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Copyright Issues


What can be used from sources?  What can be photocopied?  What can be duplicated?
When is it acceptable to copy a CD or download an image from the Internet? 

What is and isn’t copyright protected?  In a nutshell:  the answer is that nearly every original, tangible expression is copyrighted immediately upon creation.  An author does not have to register the work, announce that the work is copyright protected, or display the copyright symbol to enjoy copyright protection.  All he or she must do is create an original work in tangible form.

Some examples:
Duplication:  the creation of anthologies or compilations, copying from "consumables" like workbooks, and copying to substitute for purchase are prohibited.

Software:  if a computer program is licensed, refer to the license agreement: limitations on exclusive rights can be overridden by contract!  By installing or using a licensed software product, you are legally bound by its agreement.  This stresses the need to review the terms and conditions of license agreements, especially clauses relating to permitted uses, prohibited uses, restrictions, and copying limitations.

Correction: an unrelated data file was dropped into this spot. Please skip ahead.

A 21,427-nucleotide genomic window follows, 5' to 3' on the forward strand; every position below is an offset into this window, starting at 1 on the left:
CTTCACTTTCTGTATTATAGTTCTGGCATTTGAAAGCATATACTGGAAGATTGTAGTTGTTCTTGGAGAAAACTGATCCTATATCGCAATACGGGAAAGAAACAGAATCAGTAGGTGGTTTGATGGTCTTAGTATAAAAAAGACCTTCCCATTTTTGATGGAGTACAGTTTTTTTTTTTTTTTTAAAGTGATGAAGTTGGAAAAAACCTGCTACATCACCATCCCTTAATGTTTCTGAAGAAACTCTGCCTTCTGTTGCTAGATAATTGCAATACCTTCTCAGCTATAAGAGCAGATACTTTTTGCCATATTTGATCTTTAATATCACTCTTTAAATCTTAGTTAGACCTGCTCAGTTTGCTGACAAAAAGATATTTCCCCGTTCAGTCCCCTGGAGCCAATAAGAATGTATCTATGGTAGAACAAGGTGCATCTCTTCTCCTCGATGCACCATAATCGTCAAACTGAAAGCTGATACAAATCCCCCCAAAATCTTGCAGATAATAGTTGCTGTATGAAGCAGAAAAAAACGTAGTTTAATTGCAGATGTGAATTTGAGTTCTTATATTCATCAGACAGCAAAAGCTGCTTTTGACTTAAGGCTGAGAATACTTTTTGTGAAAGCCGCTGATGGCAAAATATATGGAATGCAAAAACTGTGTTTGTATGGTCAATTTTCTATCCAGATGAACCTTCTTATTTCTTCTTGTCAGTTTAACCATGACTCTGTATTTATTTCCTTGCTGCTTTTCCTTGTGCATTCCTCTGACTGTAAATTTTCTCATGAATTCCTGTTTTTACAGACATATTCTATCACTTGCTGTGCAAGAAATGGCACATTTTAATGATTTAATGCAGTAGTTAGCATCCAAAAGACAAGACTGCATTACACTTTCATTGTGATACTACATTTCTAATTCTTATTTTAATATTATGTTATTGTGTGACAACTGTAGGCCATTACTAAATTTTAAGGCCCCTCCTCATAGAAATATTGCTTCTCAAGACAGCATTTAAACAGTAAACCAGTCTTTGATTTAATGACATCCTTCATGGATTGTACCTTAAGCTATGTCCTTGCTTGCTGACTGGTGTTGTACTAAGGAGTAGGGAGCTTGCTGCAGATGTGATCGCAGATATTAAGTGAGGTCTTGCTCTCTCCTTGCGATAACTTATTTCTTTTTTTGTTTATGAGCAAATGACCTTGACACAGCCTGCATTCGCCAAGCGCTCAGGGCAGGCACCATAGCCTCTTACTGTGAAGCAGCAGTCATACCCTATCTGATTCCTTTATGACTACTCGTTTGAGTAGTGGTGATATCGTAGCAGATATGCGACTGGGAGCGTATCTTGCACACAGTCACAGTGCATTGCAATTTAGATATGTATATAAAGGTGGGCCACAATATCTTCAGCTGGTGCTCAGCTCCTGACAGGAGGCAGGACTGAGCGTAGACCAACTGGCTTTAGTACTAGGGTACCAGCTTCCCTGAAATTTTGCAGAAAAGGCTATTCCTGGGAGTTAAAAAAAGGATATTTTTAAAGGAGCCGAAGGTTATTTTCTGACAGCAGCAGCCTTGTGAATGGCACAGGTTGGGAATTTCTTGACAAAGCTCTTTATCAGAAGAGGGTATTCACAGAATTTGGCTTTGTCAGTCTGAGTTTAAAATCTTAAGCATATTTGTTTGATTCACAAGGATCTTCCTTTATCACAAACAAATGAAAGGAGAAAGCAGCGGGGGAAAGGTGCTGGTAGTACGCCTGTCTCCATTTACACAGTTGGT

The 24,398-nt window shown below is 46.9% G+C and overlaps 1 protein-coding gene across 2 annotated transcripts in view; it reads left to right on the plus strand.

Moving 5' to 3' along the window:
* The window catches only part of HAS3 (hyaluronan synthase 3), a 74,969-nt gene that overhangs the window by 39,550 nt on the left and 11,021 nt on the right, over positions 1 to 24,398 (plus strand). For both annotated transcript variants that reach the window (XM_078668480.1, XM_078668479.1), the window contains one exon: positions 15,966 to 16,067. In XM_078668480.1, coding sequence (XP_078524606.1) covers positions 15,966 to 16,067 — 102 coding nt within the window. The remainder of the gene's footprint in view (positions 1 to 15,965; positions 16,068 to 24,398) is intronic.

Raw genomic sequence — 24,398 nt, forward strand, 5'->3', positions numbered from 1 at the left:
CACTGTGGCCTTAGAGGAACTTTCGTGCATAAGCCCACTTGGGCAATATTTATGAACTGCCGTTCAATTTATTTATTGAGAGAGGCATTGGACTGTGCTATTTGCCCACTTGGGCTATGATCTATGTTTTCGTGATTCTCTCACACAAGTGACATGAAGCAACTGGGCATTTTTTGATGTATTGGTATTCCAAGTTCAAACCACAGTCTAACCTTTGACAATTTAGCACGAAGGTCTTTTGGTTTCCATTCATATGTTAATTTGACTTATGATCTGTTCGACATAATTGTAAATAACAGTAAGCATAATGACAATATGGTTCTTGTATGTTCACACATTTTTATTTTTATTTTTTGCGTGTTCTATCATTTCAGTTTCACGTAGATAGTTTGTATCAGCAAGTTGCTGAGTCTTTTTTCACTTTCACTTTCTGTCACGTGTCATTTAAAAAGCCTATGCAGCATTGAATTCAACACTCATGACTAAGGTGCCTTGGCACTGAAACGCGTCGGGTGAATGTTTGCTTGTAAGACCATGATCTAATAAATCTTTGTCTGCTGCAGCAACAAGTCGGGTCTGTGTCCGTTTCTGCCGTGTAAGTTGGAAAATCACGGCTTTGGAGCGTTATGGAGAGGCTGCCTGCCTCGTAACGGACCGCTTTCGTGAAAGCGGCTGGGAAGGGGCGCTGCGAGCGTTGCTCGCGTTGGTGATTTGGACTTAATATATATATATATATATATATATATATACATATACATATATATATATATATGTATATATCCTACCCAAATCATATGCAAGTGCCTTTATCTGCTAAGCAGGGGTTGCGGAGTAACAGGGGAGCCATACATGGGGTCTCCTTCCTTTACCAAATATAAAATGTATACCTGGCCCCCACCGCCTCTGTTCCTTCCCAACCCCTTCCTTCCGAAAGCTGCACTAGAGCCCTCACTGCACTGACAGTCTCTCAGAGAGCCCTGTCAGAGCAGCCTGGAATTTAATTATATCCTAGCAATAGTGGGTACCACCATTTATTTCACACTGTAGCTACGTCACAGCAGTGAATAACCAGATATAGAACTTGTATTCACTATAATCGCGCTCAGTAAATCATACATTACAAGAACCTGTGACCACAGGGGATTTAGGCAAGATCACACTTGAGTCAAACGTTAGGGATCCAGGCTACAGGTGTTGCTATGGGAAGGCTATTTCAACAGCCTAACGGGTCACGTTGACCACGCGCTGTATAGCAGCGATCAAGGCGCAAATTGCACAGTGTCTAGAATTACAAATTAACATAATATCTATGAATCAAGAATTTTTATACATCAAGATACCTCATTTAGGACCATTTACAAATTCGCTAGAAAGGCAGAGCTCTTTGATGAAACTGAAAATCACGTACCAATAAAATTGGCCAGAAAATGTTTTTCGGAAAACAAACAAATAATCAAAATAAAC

Electronic Databases:  generally, the information made available to researchers from commercial online and CD-based electronic databases is copyrighted.  Unless indicated otherwise, treat databases as you would any copyrighted materials used for private study, scholarship, or research.  Reading of the terms and conditions of a database, often found in the help menu, can aid in clarifying permitted uses.

The Internet:  educators and students are advised to exercise caution in using digital material downloaded from the Internet in producing their own educational multimedia projects, because there is a mix of works protected by copyright and works in the public domain on the network.  Access to works on the Internet does not automatically mean that these can be reproduced and reused without permission or royalty payment and, furthermore, some copyrighted works may have been posted to the Internet without authorization of the copyright holder.

Explore the links to web sites below for more information on fair use in education.